Executive Director of the San Francisco Art Commission), has been appointed
to the Mayor's Citizens Advisory Committee on Base Reuse and Closure for
Treasure Island. The City intends to install a small exhibit in our museum
illustrating the base closure process. We are in regular contact with many city
hall employees and officials in an effort to gain information about future
intentions for Treasure Island and to ensure that we are not forgotten. The
Board of Supervisors issued a Resolution in July of this year stating their
support of the museum.

We recently made a trip to Washington, D.C. where we "paid calls" upon the
Secretary of the Navy, the administrator of the Legacy Foundation, U.S.
Senator Dianne Feinstein and other officials in the Pentagon and on Capitol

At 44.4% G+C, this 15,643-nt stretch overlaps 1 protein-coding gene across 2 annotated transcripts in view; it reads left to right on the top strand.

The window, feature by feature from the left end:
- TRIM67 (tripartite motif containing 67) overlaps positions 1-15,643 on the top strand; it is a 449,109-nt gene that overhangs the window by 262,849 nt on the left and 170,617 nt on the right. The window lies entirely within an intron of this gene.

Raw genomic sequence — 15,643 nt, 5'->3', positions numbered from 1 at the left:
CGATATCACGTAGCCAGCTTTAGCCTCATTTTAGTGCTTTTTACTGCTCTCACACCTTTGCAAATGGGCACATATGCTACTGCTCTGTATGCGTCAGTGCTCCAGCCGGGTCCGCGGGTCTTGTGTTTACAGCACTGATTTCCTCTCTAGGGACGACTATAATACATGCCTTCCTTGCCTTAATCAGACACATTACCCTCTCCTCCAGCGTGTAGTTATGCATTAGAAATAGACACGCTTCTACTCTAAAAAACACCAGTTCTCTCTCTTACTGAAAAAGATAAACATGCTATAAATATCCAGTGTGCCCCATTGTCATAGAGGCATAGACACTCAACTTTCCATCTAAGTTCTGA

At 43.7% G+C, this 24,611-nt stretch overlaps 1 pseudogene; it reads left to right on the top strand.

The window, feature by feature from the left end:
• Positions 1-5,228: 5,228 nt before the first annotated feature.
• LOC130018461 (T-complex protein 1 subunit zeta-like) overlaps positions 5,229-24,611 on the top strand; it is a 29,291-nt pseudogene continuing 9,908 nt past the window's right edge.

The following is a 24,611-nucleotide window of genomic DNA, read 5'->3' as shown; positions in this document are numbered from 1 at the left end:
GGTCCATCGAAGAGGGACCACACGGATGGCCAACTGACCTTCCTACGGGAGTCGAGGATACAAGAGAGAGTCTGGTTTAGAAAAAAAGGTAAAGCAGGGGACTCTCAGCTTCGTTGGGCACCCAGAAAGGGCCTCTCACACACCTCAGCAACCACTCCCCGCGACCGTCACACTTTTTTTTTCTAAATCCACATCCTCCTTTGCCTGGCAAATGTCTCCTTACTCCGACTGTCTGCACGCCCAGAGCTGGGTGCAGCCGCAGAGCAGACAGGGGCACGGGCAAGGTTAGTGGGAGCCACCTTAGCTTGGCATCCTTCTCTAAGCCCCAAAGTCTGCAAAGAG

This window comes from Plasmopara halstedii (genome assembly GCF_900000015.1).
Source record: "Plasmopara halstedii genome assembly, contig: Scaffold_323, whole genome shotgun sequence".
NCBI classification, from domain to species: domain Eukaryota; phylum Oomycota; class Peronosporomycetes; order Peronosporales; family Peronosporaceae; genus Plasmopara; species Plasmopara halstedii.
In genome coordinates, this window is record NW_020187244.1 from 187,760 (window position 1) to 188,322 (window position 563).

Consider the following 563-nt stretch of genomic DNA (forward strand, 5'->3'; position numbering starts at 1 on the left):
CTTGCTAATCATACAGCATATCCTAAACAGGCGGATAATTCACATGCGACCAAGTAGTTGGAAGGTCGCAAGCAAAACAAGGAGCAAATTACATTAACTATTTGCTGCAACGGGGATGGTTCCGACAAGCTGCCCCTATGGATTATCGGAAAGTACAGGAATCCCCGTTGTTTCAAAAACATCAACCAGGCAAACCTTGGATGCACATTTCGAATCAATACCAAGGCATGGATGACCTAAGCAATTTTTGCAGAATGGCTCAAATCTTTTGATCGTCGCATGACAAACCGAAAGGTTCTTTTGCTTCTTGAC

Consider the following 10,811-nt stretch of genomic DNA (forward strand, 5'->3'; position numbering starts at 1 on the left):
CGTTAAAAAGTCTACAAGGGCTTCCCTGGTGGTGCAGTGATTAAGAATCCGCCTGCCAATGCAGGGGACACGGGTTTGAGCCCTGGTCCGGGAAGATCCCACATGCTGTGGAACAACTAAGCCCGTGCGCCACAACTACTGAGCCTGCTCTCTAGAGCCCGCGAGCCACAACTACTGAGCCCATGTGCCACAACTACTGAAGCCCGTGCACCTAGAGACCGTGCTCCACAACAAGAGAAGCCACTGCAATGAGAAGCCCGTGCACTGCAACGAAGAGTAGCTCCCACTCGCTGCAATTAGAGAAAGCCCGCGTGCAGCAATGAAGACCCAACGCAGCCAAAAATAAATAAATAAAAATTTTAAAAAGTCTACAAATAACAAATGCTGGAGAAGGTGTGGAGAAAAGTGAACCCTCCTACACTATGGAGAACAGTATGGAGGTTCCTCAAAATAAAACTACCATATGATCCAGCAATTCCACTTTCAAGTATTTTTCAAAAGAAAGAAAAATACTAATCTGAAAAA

Hill. The follow-up to this was a visit to Treasure Island and our museum by
the Secretary of the Navy. We have assurance from all concerned--the City of
San Francisco, the Navy, Senators and Congresspeople--that everyone wants to
see us remain open. However, we are still responsible for raising money.
And no one can assure us that we will be allowed to remain in our building
after 1997.

There is much more to this story. I will appreciate any and all comments and
suggestions. Please send me email or call me at 415/227-4655 (w), 415/326-
7008 (h). And come see our museum!

We are free, open 10:30 every day but Christmas, New Year's, and
Thanksgiving. We do have a gift shop and a newsletter.

Take the Bay Bridge to the Treasure Island Exit, and follow the road around
Yerba Buena Island (that's the island that the bridge goes through) to Treasure
Island. We are in the first building on the island, just inside the unguarded
guard gate.